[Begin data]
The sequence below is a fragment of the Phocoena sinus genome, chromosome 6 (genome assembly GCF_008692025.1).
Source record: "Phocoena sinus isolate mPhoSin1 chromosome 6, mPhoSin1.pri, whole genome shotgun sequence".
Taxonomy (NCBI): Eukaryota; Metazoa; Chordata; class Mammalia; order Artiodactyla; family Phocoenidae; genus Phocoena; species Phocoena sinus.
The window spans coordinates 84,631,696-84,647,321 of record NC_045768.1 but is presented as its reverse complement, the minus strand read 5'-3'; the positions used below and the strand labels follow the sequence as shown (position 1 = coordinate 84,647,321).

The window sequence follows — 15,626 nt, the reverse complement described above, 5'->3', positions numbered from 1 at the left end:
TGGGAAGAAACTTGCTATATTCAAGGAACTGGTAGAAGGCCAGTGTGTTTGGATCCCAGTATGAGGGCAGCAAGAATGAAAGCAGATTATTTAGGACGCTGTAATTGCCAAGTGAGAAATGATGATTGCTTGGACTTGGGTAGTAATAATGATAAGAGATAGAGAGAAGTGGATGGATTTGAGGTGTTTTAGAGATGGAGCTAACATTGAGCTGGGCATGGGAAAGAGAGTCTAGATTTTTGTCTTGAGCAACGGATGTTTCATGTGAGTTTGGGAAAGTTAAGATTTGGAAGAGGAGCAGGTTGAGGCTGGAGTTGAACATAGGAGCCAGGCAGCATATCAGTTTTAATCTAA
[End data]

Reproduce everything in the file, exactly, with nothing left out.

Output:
The sequence below is a fragment of the Phocoena sinus genome, chromosome 6 (genome assembly GCF_008692025.1).
Source record: "Phocoena sinus isolate mPhoSin1 chromosome 6, mPhoSin1.pri, whole genome shotgun sequence".
Taxonomy (NCBI): Eukaryota; Metazoa; Chordata; class Mammalia; order Artiodactyla; family Phocoenidae; genus Phocoena; species Phocoena sinus.
The window spans coordinates 84,631,696-84,647,321 of record NC_045768.1 but is presented as its reverse complement, the minus strand read 5'-3'; the positions used below and the strand labels follow the sequence as shown (position 1 = coordinate 84,647,321).

The window sequence follows — 15,626 nt, the reverse complement described above, 5'->3', positions numbered from 1 at the left end:
TGGGAAGAAACTTGCTATATTCAAGGAACTGGTAGAAGGCCAGTGTGTTTGGATCCCAGTATGAGGGCAGCAAGAATGAAAGCAGATTATTTAGGACGCTGTAATTGCCAAGTGAGAAATGATGATTGCTTGGACTTGGGTAGTAATAATGATAAGAGATAGAGAGAAGTGGATGGATTTGAGGTGTTTTAGAGATGGAGCTAACATTGAGCTGGGCATGGGAAAGAGAGTCTAGATTTTTGTCTTGAGCAACGGATGTTTCATGTGAGTTTGGGAAAGTTAAGATTTGGAAGAGGAGCAGGTTGAGGCTGGAGTTGAACATAGGAGCCAGGCAGCATATCAGTTTTAATCTAA